Personal Loan Rates From SoFi

Those considering taking out a personal loan may find that SoFi can meet their borrowing needs. SoFi Personal Loans come with low rates and no fees, so borrowing can be as simple and affordable as possible.

Check your personal loan interest rate at SoFi

FAQ

Is a different credit score required for loans of different sizes?

Generally, the higher someone’s credit score is, the larger loan amounts they’ll likely qualify for. Larger loans can also come with longer repayment terms which can make monthly payments more affordable.

Can you get a personal loan without having a credit score at all?

There is no specific credit score needed for personal loans. A consumer may be able to qualify for a personal loan if they don’t have a credit score by applying for a no-credit-check loan. There are some loan products on the market that don’t take credit scores into account.

Can getting a personal loan affect a credit score?

Getting a personal loan can affect credit scores positively and negatively. Applying for a personal loan can result in a hard inquiry to the applicant’s credit report, which may temporarily lower their credit score and increase their DTI. On the flip side, increasing their credit mix by taking out a personal loan, making on-time payments, and building a strong payment history can help improve a person’s credit score.


SoFi Loan Products
SoFi loans are originated by SoFi Bank, N.A., NMLS #696891 (Member FDIC), and by SoFi Lending Corp. NMLS #1121636 , a lender licensed by the Department of Financial Protection and Innovation under the California Financing Law (License # 6054612) and by other states. For additional product-specific legal and licensing information, see SoFi.com/legal.

Checking Your Rates: To check the rates and terms you may qualify for, SoFi conducts a soft credit pull that will not affect your credit score. A hard credit pull, which may impact your credit score, is required if you apply for a SoFi product after being pre-qualified.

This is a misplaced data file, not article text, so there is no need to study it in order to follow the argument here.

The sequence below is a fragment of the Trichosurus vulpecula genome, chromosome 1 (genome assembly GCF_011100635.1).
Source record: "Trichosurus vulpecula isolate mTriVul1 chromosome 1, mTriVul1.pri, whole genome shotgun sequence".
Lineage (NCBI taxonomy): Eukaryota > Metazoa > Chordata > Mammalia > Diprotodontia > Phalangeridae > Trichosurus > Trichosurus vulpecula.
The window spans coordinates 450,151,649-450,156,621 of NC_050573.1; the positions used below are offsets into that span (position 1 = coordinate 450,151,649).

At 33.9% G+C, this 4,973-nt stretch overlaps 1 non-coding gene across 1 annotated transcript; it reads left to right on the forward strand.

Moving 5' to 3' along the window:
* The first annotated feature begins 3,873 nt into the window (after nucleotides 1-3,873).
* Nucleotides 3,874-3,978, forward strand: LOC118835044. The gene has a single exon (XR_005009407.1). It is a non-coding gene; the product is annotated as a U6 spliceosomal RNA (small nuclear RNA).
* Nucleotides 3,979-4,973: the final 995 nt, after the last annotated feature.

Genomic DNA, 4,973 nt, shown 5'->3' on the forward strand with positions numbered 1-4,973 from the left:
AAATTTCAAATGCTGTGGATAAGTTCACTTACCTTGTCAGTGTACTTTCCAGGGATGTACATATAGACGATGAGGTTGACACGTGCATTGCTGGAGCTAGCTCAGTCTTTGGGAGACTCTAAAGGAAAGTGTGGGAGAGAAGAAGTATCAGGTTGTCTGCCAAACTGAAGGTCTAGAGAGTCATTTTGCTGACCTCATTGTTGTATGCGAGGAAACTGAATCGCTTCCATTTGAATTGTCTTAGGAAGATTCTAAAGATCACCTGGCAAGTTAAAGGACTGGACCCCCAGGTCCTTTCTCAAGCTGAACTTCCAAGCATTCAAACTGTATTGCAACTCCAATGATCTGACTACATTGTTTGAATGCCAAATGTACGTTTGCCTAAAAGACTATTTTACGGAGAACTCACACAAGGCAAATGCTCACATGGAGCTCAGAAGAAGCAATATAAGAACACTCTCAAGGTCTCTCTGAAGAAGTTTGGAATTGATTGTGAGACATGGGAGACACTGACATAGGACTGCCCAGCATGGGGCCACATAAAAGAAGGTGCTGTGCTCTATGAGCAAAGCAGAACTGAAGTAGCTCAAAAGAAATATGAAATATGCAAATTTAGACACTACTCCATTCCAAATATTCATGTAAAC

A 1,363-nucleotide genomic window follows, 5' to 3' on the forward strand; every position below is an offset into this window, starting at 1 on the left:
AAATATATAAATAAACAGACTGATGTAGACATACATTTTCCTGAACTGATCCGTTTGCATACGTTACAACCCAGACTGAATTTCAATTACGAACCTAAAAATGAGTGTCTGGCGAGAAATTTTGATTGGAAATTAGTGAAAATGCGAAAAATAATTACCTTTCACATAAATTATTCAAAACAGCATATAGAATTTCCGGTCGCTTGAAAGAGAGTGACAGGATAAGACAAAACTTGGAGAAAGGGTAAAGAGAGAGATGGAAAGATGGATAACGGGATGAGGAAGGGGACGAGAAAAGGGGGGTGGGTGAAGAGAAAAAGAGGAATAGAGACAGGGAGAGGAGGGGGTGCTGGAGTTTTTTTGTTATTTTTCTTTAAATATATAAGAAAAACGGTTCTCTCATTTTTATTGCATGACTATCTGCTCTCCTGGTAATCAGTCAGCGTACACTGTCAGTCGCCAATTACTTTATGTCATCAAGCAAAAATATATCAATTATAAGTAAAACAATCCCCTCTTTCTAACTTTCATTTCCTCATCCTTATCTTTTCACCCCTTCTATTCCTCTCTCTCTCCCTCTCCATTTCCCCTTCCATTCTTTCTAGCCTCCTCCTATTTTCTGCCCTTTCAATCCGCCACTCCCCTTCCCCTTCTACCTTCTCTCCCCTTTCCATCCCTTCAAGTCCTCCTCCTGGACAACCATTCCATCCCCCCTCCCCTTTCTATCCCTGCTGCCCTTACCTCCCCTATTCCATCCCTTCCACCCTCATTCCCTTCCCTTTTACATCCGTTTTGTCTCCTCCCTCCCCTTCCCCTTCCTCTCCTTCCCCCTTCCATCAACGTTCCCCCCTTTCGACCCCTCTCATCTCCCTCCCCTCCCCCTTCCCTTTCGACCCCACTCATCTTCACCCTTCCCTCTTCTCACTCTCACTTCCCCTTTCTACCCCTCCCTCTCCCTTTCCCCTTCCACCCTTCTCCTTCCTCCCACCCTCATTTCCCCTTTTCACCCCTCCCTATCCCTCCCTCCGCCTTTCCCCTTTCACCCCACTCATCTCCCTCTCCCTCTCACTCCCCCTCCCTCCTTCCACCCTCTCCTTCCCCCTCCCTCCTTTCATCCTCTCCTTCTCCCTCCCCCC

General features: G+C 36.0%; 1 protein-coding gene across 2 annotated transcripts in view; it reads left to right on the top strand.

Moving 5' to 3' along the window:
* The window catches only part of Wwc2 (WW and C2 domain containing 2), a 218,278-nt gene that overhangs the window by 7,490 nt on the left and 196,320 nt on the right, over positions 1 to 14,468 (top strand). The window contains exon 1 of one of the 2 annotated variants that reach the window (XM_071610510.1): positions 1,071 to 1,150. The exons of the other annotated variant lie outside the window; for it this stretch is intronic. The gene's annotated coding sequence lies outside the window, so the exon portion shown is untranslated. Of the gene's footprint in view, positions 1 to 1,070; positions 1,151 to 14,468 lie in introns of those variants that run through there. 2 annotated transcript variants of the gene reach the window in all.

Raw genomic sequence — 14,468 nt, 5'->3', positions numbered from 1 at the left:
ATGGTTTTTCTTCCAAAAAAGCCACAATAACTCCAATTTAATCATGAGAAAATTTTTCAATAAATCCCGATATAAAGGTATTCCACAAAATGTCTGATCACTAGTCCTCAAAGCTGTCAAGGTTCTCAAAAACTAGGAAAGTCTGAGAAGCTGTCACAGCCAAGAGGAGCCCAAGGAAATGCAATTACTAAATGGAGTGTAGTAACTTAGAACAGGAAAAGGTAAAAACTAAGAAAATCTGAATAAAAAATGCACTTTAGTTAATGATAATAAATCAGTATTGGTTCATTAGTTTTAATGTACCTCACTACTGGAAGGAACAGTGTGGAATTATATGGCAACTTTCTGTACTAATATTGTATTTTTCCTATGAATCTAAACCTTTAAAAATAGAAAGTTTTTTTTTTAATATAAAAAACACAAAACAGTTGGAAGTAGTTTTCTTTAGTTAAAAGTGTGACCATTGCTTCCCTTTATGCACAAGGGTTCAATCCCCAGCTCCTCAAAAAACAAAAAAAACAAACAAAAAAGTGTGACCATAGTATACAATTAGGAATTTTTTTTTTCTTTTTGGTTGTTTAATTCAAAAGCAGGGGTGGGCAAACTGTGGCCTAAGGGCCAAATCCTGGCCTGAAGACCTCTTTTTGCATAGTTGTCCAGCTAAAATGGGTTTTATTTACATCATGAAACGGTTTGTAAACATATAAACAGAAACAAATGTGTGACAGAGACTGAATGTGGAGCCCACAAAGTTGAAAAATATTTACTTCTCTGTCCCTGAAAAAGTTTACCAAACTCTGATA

Disclaimer: Many factors affect your credit scores and the interest rates you may receive. SoFi is not a Credit Repair Organization as defined under federal or state law, including the Credit Repair Organizations Act. SoFi does not provide “credit repair” services or advice or assistance regarding “rebuilding” or “improving” your credit record, credit history, or credit rating. For details, see the FTC’s
website
.

Photo credit: iStock/Moyo Studio
SOPL0122009

Read more
Can You Get a First-Time Personal Loan With No Credit History?

Can You Get a First-Time Personal Loan With No Credit History?

We aren’t born with a credit history and, ironically, one of the only ways to build a credit history is to take out credit — which can be hard to do if someone doesn’t have an existing credit history. If a consumer is hoping to qualify for a personal loan, but they don’t have a credit history, they may find they have a harder time qualifying for a personal loan with favorable interest rates.

Keep reading to learn what options borrowers have for personal loans with no credit check, how to qualify for a personal loan without a substantial credit history, and why a credit score is such an important factor in the loan application process.

What a Personal Loan Is and How It Works